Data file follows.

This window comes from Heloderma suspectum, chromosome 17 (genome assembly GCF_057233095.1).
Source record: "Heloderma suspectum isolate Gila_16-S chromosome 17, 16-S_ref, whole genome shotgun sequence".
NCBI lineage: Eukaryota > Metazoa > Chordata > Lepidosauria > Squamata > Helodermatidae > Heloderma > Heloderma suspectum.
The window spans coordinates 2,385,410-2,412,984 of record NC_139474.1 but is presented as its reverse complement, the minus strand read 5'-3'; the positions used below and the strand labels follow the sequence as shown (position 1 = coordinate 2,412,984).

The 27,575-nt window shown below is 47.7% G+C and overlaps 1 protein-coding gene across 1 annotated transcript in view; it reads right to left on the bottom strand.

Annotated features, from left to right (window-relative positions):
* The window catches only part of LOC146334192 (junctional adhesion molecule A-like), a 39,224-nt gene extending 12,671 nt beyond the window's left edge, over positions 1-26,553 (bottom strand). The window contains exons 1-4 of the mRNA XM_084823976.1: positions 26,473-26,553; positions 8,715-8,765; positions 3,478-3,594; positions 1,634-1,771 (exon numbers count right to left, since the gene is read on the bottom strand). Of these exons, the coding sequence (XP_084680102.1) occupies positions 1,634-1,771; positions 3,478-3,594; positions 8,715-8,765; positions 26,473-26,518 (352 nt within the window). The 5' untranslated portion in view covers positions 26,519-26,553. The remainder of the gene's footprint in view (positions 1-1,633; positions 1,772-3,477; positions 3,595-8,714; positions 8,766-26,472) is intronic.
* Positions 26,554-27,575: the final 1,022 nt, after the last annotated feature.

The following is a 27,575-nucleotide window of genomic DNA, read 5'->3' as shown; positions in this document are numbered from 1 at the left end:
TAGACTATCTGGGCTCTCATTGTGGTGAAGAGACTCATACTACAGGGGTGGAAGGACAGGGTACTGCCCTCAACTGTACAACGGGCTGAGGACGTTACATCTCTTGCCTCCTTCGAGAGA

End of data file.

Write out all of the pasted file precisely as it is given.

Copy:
This window comes from Heloderma suspectum, chromosome 17 (genome assembly GCF_057233095.1).
Source record: "Heloderma suspectum isolate Gila_16-S chromosome 17, 16-S_ref, whole genome shotgun sequence".
NCBI lineage: Eukaryota > Metazoa > Chordata > Lepidosauria > Squamata > Helodermatidae > Heloderma > Heloderma suspectum.
The window spans coordinates 2,385,410-2,412,984 of record NC_139474.1 but is presented as its reverse complement, the minus strand read 5'-3'; the positions used below and the strand labels follow the sequence as shown (position 1 = coordinate 2,412,984).

The 27,575-nt window shown below is 47.7% G+C and overlaps 1 protein-coding gene across 1 annotated transcript in view; it reads right to left on the bottom strand.

Annotated features, from left to right (window-relative positions):
* The window catches only part of LOC146334192 (junctional adhesion molecule A-like), a 39,224-nt gene extending 12,671 nt beyond the window's left edge, over positions 1-26,553 (bottom strand). The window contains exons 1-4 of the mRNA XM_084823976.1: positions 26,473-26,553; positions 8,715-8,765; positions 3,478-3,594; positions 1,634-1,771 (exon numbers count right to left, since the gene is read on the bottom strand). Of these exons, the coding sequence (XP_084680102.1) occupies positions 1,634-1,771; positions 3,478-3,594; positions 8,715-8,765; positions 26,473-26,518 (352 nt within the window). The 5' untranslated portion in view covers positions 26,519-26,553. The remainder of the gene's footprint in view (positions 1-1,633; positions 1,772-3,477; positions 3,595-8,714; positions 8,766-26,472) is intronic.
* Positions 26,554-27,575: the final 1,022 nt, after the last annotated feature.

The following is a 27,575-nucleotide window of genomic DNA, read 5'->3' as shown; positions in this document are numbered from 1 at the left end:
TAGACTATCTGGGCTCTCATTGTGGTGAAGAGACTCATACTACAGGGGTGGAAGGACAGGGTACTGCCCTCAACTGTACAACGGGCTGAGGACGTTACATCTCTTGCCTCCTTCGAGAGA